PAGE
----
Palestinian poet Farah Chamma’s mix of music, verse is finding fans around the world

Palestinian poet Farah Chamma’s mix of music, verse is finding fans around the world
Farah Chamma is a UAE-based Palestinian poet. (Supplied)
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Updated 12 April 2022

Palestinian poet Farah Chamma’s mix of music, verse is finding fans around the world

Palestinian poet Farah Chamma’s mix of music, verse is finding fans around the world
  • Farah Chamma: ‘My work is about freedom in all its forms’

DUBAI: It’s going to be a busy year for the young UAE-based Palestinian poet Farah Chamma. Chamæleon — a poetry and electronic music project Chamma founded with the Brazilian producer Liev — is set to perform at festivals in Portugal and Holland, while her solo show, “Poems without Bread,” is to launch in Dubai before the summer. She’s also recording a second season of “Maqsouda,” a Sowt-produced podcast with the Lebanese poet Zeina Hashem Beck. And, if that’s not enough, she’s also performing at the Festival Poésie Moteur in Belgium on April 9.

“It’s too much,” Chamma says with a laugh. “This is why I’m overwhelmed. But I’m trying to go with the flow and find the right time for everything.” That means working remotely with Liev, who is based in São Paulo, and trying to imagine how Chamæleon’s debut EP, “Uncanny Valley (Vol 1),” will work on stage. It also means balancing her full-time job at Sharjah’s House of Wisdom with a spoken-word career that has been integral to her life since she was a teenager.

Chamma first burst onto the scene as a 16-year-old at The Poeticians, a Dubai-based poetry group founded by the Palestinian filmmaker and writer Hind Shoufani. It was her online performances of “How Must I Believe?” and “The Nationality,” however, that catapulted the then-19-year-old onto the global stage and set the tone for much of what would follow. Now her new solo show, “Poems without Bread,” will bring together much of Chamma’s colloquial work in a single performance. The show will feature 10 pieces, including her latest, “Falastini Ana,” which was released as an animated video on YouTube last October.




Music is playing an increasingly important role in Chamma’s work. (Supplied)

Created by the Palestinian artist Ahmed Khalidi and accompanied by music written and performed by Maruan and Ismael Betawi, “Falastini Ana” was originally commissioned by Action for Hope and is in many ways indicative of how Chamma’s poetry about Palestine has changed.

“It feels more like my story now,” she says. “It feels more like the Palestine in my daily life. And one of the shifts has been that the nostalgia has changed. The nostalgia is becoming more tangible.”

Although the bulk of her poetry has focused on Palestine, the themes of Chamma’s work are broad. Sexuality, emotions and social justice all feature strongly, while a perpetual questioning drives much of her writing. “It’s not just Palestine — but Palestine is core because it happens to be where I’m from. I miss it, I talk about it, I have family from there, it just comes up more. But I really think it’s about freedom in all its forms. How do you free yourself from everything? Even sexuality is about freedom. It’s always about people being well in their bodies, in their minds, in their land and I just filter out all that other noise, you know?”




Chamæleon is a poetry and electronic music project Chamma founded with the Brazilian producer Live. (Supplied)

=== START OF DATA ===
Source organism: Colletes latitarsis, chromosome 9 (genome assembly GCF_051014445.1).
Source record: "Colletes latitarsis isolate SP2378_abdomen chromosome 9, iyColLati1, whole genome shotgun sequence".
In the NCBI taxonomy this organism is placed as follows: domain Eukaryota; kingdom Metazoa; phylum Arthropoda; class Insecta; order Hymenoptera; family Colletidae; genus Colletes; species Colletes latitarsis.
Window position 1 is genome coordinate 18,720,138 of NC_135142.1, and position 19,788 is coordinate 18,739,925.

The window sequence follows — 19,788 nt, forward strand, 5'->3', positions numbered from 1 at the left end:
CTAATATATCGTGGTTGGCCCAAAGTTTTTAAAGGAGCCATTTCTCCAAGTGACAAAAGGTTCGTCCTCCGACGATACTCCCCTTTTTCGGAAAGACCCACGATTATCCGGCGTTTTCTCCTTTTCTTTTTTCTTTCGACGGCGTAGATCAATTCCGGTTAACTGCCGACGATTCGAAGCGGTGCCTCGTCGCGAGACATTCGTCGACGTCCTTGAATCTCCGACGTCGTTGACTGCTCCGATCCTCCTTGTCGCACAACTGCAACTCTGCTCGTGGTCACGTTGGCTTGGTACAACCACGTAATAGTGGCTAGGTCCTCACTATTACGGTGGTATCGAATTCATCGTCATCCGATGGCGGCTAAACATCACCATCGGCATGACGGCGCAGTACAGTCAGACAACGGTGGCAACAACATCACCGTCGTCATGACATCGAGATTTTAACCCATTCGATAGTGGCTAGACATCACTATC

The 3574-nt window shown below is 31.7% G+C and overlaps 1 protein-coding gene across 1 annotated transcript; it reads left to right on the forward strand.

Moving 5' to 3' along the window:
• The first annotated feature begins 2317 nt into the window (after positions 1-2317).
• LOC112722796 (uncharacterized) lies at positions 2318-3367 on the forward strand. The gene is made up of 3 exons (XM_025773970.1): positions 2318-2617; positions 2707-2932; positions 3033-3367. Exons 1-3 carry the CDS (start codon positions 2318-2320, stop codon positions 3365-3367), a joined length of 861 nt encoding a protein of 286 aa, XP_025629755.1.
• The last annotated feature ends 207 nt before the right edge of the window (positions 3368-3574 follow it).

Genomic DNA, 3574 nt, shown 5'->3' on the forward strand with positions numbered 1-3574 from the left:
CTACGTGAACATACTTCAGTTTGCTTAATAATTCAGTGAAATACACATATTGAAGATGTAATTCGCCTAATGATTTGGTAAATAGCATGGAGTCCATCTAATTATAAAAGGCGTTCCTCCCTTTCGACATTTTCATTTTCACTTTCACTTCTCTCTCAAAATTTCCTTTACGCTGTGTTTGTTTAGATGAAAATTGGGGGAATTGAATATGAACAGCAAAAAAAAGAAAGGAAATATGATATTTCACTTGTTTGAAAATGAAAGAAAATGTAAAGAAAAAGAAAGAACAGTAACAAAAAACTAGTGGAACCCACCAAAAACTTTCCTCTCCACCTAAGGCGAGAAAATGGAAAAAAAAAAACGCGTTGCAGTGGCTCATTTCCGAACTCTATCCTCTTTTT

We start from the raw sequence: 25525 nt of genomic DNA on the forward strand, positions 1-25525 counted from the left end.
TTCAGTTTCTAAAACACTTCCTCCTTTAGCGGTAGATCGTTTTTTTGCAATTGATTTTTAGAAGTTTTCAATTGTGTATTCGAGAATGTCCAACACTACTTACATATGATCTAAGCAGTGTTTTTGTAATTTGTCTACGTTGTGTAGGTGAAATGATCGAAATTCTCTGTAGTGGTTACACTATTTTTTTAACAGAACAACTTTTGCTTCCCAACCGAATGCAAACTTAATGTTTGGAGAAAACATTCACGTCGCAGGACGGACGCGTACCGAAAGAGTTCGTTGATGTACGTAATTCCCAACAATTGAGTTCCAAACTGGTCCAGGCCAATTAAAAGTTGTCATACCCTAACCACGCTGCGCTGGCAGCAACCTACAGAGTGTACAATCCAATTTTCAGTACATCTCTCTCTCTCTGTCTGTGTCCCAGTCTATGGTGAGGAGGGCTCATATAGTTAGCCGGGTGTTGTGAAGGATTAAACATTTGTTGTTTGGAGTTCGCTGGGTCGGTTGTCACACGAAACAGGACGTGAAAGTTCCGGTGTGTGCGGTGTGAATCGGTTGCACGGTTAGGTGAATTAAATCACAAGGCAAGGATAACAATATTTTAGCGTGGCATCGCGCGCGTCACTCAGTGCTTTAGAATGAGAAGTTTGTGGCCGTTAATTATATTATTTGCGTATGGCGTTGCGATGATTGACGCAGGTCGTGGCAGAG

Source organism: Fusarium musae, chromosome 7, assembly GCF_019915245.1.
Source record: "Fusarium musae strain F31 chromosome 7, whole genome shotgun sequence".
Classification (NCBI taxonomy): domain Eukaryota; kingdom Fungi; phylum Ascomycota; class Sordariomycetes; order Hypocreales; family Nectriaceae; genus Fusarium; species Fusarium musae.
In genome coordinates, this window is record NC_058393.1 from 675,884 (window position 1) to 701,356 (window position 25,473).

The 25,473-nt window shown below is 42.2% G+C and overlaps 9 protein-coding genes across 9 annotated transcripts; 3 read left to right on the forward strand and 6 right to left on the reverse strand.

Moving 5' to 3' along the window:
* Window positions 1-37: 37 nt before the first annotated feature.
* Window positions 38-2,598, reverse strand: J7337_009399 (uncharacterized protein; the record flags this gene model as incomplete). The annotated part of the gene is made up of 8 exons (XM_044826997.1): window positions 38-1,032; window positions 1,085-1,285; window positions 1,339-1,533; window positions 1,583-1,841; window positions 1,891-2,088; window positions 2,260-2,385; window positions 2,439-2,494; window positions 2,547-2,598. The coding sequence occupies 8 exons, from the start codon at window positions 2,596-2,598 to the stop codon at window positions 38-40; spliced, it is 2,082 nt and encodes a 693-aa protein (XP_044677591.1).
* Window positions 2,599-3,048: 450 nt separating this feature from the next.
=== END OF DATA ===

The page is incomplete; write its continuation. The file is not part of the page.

Music is playing an increasingly important role in Chamma’s work. With Chamæleon, which explores the intersections between spoken word and musical textures, the sounds are electronic and ambient. With the Betawi brothers, they are more traditional — the poetry is performed in the Palestinian dialect and set largely to oud and violin. Both projects have added elements of visuals or animation.

“It was never intentional,” explains Chamma, who was born in Dubai and lives in Sharjah. “The poetry was not written to be set to music, but I think it started with the most obvious instrument in Arabic poetry — the oud. But that wasn’t enough, so we started experimenting. I think rap really helped me understand rhythm, poetry and music. Music works because it enhances the experience. And I don’t think it’s about poetry set to music. I’m starting to see it as a genre in itself. It’s a musical experience.

“This is why it’s enjoyable, because it doesn’t give more weight to one element over the other, unless you really want to give weight to the words at a particular moment,” she continues. “It’s about how the whole thing sounds and it’s so much more freeing to enjoy the sound of everything, rather than thinking of it as a poem set to music. I don’t think it’s an accompaniment any more. It feels like a marriage of both elements.”

Chamæleon’s debut EP was released in February and an album with the Betawi brothers is currently being cooked. “There’s momentum now and I’m very content with what’s happening,” says Chamma with a smile. “With these two groups I’m completely comfortable and safe. And we’re thriving together.”


British filmmaker Guy Ritchie envisions bright future for Saudi Arabian film industry

British filmmaker Guy Ritchie envisions bright future for Saudi Arabian film industry
Updated 02 December 2022

British filmmaker Guy Ritchie envisions bright future for Saudi Arabian film industry

British filmmaker Guy Ritchie envisions bright future for Saudi Arabian film industry

RIYADH: British filmmaker Guy Ritchie, most famous for his hit gangster films, the "Sherlock Holmes" franchise and his live-action "Aladdin" adaptation, said that Saudi Arabia is ripe for building a successful film industry, at the Red Sea International Film Festival. 

The director was speaking to Arab News on day two of the film festival in Jeddah.

Guy Ritchie at the photocall at the Red Sea International Film Festival on Friday. (Getty Images)